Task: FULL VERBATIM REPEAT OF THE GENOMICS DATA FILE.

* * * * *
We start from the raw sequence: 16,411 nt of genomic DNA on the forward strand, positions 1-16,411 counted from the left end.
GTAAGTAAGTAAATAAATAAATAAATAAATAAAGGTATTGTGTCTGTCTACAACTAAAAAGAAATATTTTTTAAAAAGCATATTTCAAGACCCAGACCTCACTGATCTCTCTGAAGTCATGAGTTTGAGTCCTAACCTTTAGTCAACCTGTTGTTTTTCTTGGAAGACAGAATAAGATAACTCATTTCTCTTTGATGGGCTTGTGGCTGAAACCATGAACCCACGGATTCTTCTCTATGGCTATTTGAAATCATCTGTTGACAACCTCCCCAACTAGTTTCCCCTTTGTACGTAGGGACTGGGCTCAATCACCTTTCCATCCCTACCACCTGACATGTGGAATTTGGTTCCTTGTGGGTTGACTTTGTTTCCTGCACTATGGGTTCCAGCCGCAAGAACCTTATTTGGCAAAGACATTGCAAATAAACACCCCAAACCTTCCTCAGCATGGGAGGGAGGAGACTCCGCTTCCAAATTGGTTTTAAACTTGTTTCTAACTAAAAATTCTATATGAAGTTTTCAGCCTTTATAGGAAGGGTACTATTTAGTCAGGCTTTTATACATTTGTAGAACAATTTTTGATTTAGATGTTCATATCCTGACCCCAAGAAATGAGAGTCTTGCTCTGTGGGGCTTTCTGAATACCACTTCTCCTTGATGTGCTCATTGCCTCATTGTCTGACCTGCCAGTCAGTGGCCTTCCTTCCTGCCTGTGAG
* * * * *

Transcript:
We start from the raw sequence: 16,411 nt of genomic DNA on the forward strand, positions 1-16,411 counted from the left end.
GTAAGTAAGTAAATAAATAAATAAATAAATAAAGGTATTGTGTCTGTCTACAACTAAAAAGAAATATTTTTTAAAAAGCATATTTCAAGACCCAGACCTCACTGATCTCTCTGAAGTCATGAGTTTGAGTCCTAACCTTTAGTCAACCTGTTGTTTTTCTTGGAAGACAGAATAAGATAACTCATTTCTCTTTGATGGGCTTGTGGCTGAAACCATGAACCCACGGATTCTTCTCTATGGCTATTTGAAATCATCTGTTGACAACCTCCCCAACTAGTTTCCCCTTTGTACGTAGGGACTGGGCTCAATCACCTTTCCATCCCTACCACCTGACATGTGGAATTTGGTTCCTTGTGGGTTGACTTTGTTTCCTGCACTATGGGTTCCAGCCGCAAGAACCTTATTTGGCAAAGACATTGCAAATAAACACCCCAAACCTTCCTCAGCATGGGAGGGAGGAGACTCCGCTTCCAAATTGGTTTTAAACTTGTTTCTAACTAAAAATTCTATATGAAGTTTTCAGCCTTTATAGGAAGGGTACTATTTAGTCAGGCTTTTATACATTTGTAGAACAATTTTTGATTTAGATGTTCATATCCTGACCCCAAGAAATGAGAGTCTTGCTCTGTGGGGCTTTCTGAATACCACTTCTCCTTGATGTGCTCATTGCCTCATTGTCTGACCTGCCAGTCAGTGGCCTTCCTTCCTGCCTGTGAG